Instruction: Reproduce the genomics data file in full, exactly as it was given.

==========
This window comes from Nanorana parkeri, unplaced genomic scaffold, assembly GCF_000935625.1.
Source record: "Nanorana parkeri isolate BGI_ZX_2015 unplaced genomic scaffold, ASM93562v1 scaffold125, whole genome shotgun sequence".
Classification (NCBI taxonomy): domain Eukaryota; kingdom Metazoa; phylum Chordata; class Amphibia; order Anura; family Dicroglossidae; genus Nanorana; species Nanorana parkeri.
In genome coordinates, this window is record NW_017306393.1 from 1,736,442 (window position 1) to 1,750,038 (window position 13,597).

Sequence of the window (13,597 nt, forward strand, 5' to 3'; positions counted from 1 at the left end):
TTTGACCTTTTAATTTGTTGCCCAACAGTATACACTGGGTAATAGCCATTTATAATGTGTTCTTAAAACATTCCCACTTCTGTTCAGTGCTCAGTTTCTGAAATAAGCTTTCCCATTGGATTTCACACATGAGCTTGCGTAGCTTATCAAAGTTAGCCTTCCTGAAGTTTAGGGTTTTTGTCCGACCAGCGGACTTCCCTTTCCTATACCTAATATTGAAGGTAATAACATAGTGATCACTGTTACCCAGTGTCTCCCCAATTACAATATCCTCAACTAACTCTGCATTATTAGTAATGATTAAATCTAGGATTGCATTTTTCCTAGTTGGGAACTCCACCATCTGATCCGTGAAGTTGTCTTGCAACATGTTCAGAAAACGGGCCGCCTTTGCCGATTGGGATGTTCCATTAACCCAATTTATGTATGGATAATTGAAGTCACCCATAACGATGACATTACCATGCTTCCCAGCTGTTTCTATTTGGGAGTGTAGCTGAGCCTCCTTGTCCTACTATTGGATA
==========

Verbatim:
This window comes from Nanorana parkeri, unplaced genomic scaffold, assembly GCF_000935625.1.
Source record: "Nanorana parkeri isolate BGI_ZX_2015 unplaced genomic scaffold, ASM93562v1 scaffold125, whole genome shotgun sequence".
Classification (NCBI taxonomy): domain Eukaryota; kingdom Metazoa; phylum Chordata; class Amphibia; order Anura; family Dicroglossidae; genus Nanorana; species Nanorana parkeri.
In genome coordinates, this window is record NW_017306393.1 from 1,736,442 (window position 1) to 1,750,038 (window position 13,597).

Sequence of the window (13,597 nt, forward strand, 5' to 3'; positions counted from 1 at the left end):
TTTGACCTTTTAATTTGTTGCCCAACAGTATACACTGGGTAATAGCCATTTATAATGTGTTCTTAAAACATTCCCACTTCTGTTCAGTGCTCAGTTTCTGAAATAAGCTTTCCCATTGGATTTCACACATGAGCTTGCGTAGCTTATCAAAGTTAGCCTTCCTGAAGTTTAGGGTTTTTGTCCGACCAGCGGACTTCCCTTTCCTATACCTAATATTGAAGGTAATAACATAGTGATCACTGTTACCCAGTGTCTCCCCAATTACAATATCCTCAACTAACTCTGCATTATTAGTAATGATTAAATCTAGGATTGCATTTTTCCTAGTTGGGAACTCCACCATCTGATCCGTGAAGTTGTCTTGCAACATGTTCAGAAAACGGGCCGCCTTTGCCGATTGGGATGTTCCATTAACCCAATTTATGTATGGATAATTGAAGTCACCCATAACGATGACATTACCATGCTTCCCAGCTGTTTCTATTTGGGAGTGTAGCTGAGCCTCCTTGTCCTACTATTGGATA